Black Ballet Dancers, Royal Photographic Society Journal, Vintage Consumer Electronics, More: Friday ResearchBuzz, February 5, 2021


Broadway World: New Digital Exhibit THE CONSTELLATION PROJECT: MAPPING THE STARS OF BALLET Live Now. “Memoirs of Blacks in Ballet’s (MoBBallet) newest digital exhibit ‘The Constellation Project: Mapping the Dark Stars of Ballet’ brings into view the lives, relationships and artistic collaborations of key Black ballet dancers to show their influence in the development of major Black dance organizations and American ballet as a whole. The exhibit uses art and graphic design to create a digital galaxy that is both visually compelling and educational.”

Not sure how new, but new-to-me, from PetaPixel: You Can Read 165 Years of the Royal Photographic Society’s Journal for Free. “The Royal Photographic Society Journal is the oldest continually published photographic periodical in the world, and its entire archive of issues from 1853 to 2018 is available to read online… for free. As described by the organization, the Royal Photographic Society Journal has covered artistic and technical developments within photography over the last century and a half.”

On the other hand, I’m not sure this archive is as new as it’s being presented. But it’s still interesting! ePHOTOzine: The History Of Consumer Electronics Has Been Put Together In A Collection Of Online Photos. “2021 heralds the fiftieth anniversary of home video recording and the introduction of the consumer video cassette recorder – and this is just one of the industry breakthroughs documented by this unique site. No subscriptions or fees are required to use the site, which is a completely free, non-profit treasure trove of pictures and articles covering the history of home gadgetry before the days of Apple, Google, YouTube, Spotify and Netflix. Tekkiepix also includes a comprehensive timeline of consumer technology landmarks starting from 1877.”

US Department of Defense: DOD Announces Release of the DOD Regional Sea Level Database. “Public access to the database allows for the integration of future sea level change information by contracted third parties such as engineering firms in their efforts to provide installation and facilities planning and design services for coastal locations. The database and its accompanying report, Regional Sea Level Scenarios for Coastal Risk Management, were developed by the DOD-led Coastal Assessment Regional Scenario Working Group to provide a consistent, authoritative approach to account for changing sea levels at DOD sites worldwide.”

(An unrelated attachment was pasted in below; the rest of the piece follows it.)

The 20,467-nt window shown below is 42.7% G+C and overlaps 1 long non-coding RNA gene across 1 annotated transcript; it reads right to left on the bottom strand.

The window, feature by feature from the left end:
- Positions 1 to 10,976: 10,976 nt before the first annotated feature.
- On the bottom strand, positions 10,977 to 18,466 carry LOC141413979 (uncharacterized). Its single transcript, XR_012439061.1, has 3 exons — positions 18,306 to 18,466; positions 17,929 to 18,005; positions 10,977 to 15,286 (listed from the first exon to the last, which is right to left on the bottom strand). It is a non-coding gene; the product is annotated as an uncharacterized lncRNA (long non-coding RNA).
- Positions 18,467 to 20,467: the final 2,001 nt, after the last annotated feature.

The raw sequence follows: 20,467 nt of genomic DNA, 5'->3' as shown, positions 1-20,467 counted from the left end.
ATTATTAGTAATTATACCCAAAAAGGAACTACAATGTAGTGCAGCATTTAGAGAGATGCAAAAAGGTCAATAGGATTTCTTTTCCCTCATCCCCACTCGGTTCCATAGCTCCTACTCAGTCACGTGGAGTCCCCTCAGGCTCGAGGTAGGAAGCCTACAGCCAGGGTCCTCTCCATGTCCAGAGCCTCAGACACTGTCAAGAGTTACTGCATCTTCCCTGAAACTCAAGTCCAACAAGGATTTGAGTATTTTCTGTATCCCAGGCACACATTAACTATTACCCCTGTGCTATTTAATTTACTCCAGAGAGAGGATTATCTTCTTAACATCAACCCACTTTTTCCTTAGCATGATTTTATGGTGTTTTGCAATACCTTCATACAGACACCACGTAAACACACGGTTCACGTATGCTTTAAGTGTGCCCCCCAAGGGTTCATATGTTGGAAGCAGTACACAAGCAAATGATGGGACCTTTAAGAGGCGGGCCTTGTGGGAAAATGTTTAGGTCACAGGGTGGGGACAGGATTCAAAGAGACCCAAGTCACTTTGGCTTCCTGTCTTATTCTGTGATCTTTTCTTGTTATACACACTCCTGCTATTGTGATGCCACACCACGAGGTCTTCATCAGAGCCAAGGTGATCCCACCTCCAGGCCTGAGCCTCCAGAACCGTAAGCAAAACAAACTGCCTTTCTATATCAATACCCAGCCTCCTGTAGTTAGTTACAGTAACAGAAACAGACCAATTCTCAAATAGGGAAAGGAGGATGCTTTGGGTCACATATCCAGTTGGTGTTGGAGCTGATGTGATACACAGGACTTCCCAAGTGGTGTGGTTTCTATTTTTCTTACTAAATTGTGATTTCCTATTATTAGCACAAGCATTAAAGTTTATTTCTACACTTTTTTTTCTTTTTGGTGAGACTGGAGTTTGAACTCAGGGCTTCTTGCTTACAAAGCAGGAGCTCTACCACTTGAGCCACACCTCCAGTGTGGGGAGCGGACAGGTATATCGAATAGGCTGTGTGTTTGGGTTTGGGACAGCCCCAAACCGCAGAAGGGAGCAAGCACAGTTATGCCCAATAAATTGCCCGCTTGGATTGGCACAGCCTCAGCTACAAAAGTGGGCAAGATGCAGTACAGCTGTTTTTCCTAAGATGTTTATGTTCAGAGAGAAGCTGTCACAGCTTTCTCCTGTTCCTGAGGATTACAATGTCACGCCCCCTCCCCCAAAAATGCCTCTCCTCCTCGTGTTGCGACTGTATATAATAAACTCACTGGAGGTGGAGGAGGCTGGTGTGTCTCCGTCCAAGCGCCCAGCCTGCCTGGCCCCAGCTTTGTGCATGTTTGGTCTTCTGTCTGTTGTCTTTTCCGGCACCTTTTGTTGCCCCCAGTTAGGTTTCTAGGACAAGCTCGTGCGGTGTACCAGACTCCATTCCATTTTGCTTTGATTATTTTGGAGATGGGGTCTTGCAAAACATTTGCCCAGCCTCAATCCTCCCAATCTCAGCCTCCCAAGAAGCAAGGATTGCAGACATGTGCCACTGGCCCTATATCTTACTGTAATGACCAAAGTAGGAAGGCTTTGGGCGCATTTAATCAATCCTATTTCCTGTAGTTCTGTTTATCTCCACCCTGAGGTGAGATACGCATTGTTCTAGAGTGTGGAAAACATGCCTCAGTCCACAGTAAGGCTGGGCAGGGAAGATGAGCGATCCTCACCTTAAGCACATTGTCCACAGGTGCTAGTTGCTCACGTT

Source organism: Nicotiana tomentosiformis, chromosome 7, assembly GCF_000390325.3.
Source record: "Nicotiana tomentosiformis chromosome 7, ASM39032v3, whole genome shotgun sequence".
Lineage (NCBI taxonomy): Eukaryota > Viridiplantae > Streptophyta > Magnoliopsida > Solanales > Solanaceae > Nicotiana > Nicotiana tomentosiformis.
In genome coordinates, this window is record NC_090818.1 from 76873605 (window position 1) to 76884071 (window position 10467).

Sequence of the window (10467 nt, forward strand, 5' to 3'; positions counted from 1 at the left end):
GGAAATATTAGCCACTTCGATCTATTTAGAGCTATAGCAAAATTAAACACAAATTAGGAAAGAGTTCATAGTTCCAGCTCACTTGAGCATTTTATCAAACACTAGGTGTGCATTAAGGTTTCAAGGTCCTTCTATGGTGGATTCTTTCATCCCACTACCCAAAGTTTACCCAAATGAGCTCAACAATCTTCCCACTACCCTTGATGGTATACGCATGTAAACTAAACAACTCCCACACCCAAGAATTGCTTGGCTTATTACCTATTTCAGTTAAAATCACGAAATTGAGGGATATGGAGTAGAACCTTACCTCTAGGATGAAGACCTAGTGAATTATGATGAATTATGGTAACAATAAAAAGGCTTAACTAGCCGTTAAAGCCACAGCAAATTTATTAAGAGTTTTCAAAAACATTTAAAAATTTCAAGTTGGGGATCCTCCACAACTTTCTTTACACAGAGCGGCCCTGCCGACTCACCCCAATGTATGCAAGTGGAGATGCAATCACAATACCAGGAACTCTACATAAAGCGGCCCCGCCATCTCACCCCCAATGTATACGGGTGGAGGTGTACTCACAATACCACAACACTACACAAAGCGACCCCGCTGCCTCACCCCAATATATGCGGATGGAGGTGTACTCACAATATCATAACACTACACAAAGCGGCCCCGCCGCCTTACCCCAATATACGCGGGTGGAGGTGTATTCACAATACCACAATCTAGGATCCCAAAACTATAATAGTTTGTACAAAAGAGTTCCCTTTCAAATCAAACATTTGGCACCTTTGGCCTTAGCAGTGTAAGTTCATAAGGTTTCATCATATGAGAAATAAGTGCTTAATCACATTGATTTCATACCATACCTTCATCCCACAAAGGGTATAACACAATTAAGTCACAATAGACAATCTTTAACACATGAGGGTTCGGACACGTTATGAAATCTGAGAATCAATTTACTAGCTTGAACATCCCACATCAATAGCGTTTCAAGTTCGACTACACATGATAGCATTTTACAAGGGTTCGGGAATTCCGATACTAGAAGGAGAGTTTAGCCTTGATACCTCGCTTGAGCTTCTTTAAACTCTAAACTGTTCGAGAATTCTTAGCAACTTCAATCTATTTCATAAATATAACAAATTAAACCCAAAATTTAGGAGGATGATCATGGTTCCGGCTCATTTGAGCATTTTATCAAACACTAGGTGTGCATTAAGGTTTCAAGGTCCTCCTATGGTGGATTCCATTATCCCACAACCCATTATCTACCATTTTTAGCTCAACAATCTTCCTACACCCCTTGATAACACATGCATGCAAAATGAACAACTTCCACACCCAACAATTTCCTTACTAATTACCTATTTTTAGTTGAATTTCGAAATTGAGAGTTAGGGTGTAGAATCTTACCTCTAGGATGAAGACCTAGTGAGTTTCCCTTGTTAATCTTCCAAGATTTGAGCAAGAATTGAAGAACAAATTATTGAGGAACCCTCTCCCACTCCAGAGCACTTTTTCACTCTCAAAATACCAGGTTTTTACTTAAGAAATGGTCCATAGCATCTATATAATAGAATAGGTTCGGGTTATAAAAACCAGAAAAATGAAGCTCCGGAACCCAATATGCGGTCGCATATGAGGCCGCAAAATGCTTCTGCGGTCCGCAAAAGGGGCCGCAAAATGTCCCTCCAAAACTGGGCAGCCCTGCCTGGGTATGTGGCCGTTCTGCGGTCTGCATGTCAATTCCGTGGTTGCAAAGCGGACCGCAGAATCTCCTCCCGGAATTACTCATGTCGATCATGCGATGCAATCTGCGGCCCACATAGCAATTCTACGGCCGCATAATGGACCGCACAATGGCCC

Internet Archive Blog: Internet Archive’s Modern Book Collection Now Tops 2 Million Volumes. “The Internet Archive has reached a new milestone: 2 million. That’s how many modern books are now in its lending collection—available free to the public to borrow at any time, even from home.”

Twitter Blog: Making Twitter a better home for writers. “With a robust community of writers and readers, Twitter is uniquely positioned to help organizations and writers grow their readership faster and at a much larger scale than anywhere else. Many established writers and publishers have built their brand on Twitter, amassing an audience that’s hungry for the next article or perspective they Tweet. Our goal is to make it easy for them to connect with their subscribers, while also helping readers better discover writers and their content. ”


Lifehacker: Figure Out Your Next Car’s Emissions and Monthly Costs with ‘Carboncounter’. “If you want to prioritize environmental friendliness with the next car you buy, a handy website called Carboncounter has done the hard work for you. With its interactive charts and graphs, you can see how more than 600 cars stack up in two key areas: greenhouse gas emissions and expected monthly charges.”


Bloomberg: A Battle for Control of WallStreetBets May Have Broken Out. “A fight appears to be brewing on Reddit’s WallStreetBets forum, and it’s not over which stock is the next GameStop Corp. Just weeks after the site was used to galvanize an epic short squeeze in shares of the video-game retailer, forcing the real Wall Street to reckon with the power of a united front of traders, signs of dissent are cropping up around the 8.5 million-member stock message board.”

Reuters: After Facebook ban, thousands in Myanmar take to Twitter to plead #RespectOurVotes. “Since Myanmar’s new military rulers imposed a temporary blockade on Facebook on Thursday, thousands in the Southeast Asian country have joined Twitter, according to app downloads and a Reuters estimate.”


The Verge: Instagram, TikTok, and Twitter team up to crack down on hackers who steal rare usernames. “Instagram has disabled hundreds of accounts that were stolen as part of online hacking operations designed to gain access to and sell rare and coveted usernames, the company tells The Verge. Both TikTok and Twitter also took action on some of the accounts belonging to the same hackers, reports journalist and cybersecurity expert Brian Krebs.”

ABC 6: New Ohio online database allows you to check if a gun is stolen. “A new online database operated by the Ohio Attorney General’s office allows people to check if a firearm in their possession has been reported stolen.”


UC Riverside News: How to burst your bubble: broadening your social media horizons. “A computer scientist explains how our online behavior drives us into echo chambers. Evangelos Papalexakis is an assistant professor of computer science and engineering at UC Riverside’s Marlan and Rosemary Bourns College of Engineering. His research spans data science, signal processing, machine learning, and artificial intelligence. One of his ongoing projects aims to develop an automated fake news detection mechanism for social media.” Good morning, Internet…

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